As of 2016, twenty-eight million Americans were uninsured. While the rate of the uninsured has fallen under the #affordable care act, the ACA has a host of problems that in many cases make things worse for Americans. For example, insurance rates have continued to rise. This year, they are expected to rise by twenty-two percent. This is an economic burden on those who can least afford it, that is those suffering from serious medical conditions. Another economic burden the so-called Affordable Care Act imposes upon Americans is the Personal Mandate. The Personal Mandate forces people to buy health insurance or face a fine. If an individual is too poor to buy health insurance, how can they afford to pay a fine? This is nothing more than a regressive taxation upon the poorest and most vulnerable among us.

The only people who benefit from the Personal Mandate is the heads of the health insurance companies. Indeed, the so-called Affordable Care Act mostly benefits insurance agencies at the expense of the American people. What if there was a better way?

Public healthcare: a better way

In most Western, industrialized countries the state insures healthcare for all its citizens. There are several objections raised to a #Public Healthcare system. The arguments against this system fall into two categories. The biggest argument is that public healthcare is too expensive. Nonpartisan researchers have looked into this. After careful study, the researchers concluded that the opposite is true. Private healthcare is more expensive as it encourages doctors to run tests that are medically unnecessary.

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Public healthcare removes the profit motive which tempts doctors to overcharge their patients.

A second argument which may hold more weight is that the public healthcare system discourages innovation. The American healthcare system does produce a large number of innovations from magnetic resonance imaging to computed tomography (CT scans). Twelve winners of the Nobel Prize in medicine in the last ten years come from the #United States compared to seven outside the country. It should be remembered that the United States has a long history of innovation. We were the first successful republic since the ancient Roman Republic. To date, the United States has produced a large number of inventions which include the car, the light bulb and the computer. It should not come as a surprise that the United States also excels at innovations in medical technology. The United States has a forward thinking culture that prizes and rewards innovation and progress over tradition. In addition, innovation can be encouraged through government grants and other incentives.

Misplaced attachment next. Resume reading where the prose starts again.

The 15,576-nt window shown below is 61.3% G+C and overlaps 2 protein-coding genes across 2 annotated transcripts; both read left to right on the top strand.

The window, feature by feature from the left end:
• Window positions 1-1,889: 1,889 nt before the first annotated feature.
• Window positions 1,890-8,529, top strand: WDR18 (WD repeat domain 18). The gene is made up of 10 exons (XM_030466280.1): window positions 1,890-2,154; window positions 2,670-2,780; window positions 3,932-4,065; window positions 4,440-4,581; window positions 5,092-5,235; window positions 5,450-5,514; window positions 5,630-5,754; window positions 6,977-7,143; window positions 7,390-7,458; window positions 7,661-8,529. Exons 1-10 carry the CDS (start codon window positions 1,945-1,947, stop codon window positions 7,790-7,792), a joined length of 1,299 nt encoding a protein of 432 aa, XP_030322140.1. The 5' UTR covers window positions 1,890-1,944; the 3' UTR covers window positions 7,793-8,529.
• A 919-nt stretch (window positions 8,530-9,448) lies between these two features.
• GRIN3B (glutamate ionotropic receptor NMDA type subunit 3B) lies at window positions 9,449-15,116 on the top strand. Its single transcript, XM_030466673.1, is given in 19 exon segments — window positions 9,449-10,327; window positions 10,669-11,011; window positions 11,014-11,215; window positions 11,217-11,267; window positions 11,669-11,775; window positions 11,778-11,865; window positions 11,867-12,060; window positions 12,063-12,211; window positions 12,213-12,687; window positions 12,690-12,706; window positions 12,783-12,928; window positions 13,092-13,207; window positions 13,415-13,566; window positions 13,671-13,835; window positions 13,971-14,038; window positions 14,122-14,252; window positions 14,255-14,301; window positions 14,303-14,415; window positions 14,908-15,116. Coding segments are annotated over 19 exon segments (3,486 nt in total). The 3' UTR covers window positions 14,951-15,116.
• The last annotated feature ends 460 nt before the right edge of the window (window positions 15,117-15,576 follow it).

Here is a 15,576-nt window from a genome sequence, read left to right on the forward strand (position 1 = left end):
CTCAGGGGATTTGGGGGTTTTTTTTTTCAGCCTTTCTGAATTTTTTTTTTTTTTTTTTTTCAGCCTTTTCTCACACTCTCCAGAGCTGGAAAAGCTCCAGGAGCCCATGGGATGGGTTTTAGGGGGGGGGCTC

A moral argument for public healthcare

It is possible to argue for public healthcare from a purely economic position. That is, a public healthcare system is less expensive for the consumer as well as providing the greatest good for the greatest number. I could also point out how Americans have a lower life expectancy than citizens of other Western, industrialized countries that do have public healthcare. However, it is possible to argue for a public healthcare system from a purely moral perspective. When people talk about public healthcare what is being discussed is a system in which healthcare is provided for by the state and paid for by tax dollars. Tax dollars, of course, come from the people. Therefore, taxes should benefit the people. Otherwise, taxation is simply robbery.

Since the state is funded by the public and, indeed, owes its very existence to the consent of the people then the state's highest duty is to provide for the welfare of the people. Otherwise, why does the state exist? It is more moral for a society to care for its weakest members than it is for society to let its weakest members die. Ultimately, public healthcare is the best option. It is more affordable for the consumer. It provides care for all citizens. Perhaps most importantly it is an affirmation of our values as a civilized society.